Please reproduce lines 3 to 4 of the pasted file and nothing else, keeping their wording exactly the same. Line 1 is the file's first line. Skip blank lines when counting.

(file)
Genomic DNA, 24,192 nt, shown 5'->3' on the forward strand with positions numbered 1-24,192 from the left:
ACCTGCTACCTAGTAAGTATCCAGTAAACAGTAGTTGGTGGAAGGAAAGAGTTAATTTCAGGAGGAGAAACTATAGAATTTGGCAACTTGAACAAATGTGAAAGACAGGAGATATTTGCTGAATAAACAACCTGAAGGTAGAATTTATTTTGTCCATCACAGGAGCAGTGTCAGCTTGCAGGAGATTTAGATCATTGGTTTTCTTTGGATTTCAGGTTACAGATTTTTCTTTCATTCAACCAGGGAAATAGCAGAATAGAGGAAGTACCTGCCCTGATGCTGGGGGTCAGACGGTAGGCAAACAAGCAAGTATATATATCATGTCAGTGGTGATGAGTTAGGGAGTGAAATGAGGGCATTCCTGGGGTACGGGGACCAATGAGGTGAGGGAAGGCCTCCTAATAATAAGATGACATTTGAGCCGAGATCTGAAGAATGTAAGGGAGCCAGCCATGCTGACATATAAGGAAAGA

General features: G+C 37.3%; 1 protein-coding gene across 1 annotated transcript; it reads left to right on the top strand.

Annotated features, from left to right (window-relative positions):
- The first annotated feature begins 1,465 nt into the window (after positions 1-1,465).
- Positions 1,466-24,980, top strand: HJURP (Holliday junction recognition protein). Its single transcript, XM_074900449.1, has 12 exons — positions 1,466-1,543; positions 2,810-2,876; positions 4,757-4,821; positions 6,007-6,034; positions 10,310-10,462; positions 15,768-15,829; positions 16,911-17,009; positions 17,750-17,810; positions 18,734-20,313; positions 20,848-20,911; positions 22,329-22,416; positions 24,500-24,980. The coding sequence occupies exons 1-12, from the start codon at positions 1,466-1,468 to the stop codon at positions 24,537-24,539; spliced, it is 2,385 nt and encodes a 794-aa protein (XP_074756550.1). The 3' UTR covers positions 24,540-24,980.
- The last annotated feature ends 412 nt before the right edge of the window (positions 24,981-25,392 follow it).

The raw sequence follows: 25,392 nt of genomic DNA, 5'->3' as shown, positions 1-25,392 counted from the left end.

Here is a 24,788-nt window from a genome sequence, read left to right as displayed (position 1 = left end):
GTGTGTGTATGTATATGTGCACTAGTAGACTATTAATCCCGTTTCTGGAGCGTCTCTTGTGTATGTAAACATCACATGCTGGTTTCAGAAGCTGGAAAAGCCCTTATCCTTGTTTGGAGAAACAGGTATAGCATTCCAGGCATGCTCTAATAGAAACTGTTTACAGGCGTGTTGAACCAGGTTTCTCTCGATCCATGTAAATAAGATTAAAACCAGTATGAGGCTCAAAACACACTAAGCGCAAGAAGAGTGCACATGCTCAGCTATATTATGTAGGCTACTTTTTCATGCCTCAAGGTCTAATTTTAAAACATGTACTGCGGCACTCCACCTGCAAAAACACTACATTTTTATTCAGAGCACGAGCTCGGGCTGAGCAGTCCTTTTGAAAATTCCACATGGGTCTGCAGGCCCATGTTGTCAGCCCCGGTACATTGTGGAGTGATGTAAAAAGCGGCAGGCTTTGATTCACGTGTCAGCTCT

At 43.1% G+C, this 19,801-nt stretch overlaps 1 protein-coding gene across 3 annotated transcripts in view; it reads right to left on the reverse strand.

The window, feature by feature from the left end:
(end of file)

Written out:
General features: G+C 37.3%; 1 protein-coding gene across 1 annotated transcript; it reads left to right on the top strand.

Annotated features, from left to right (window-relative positions):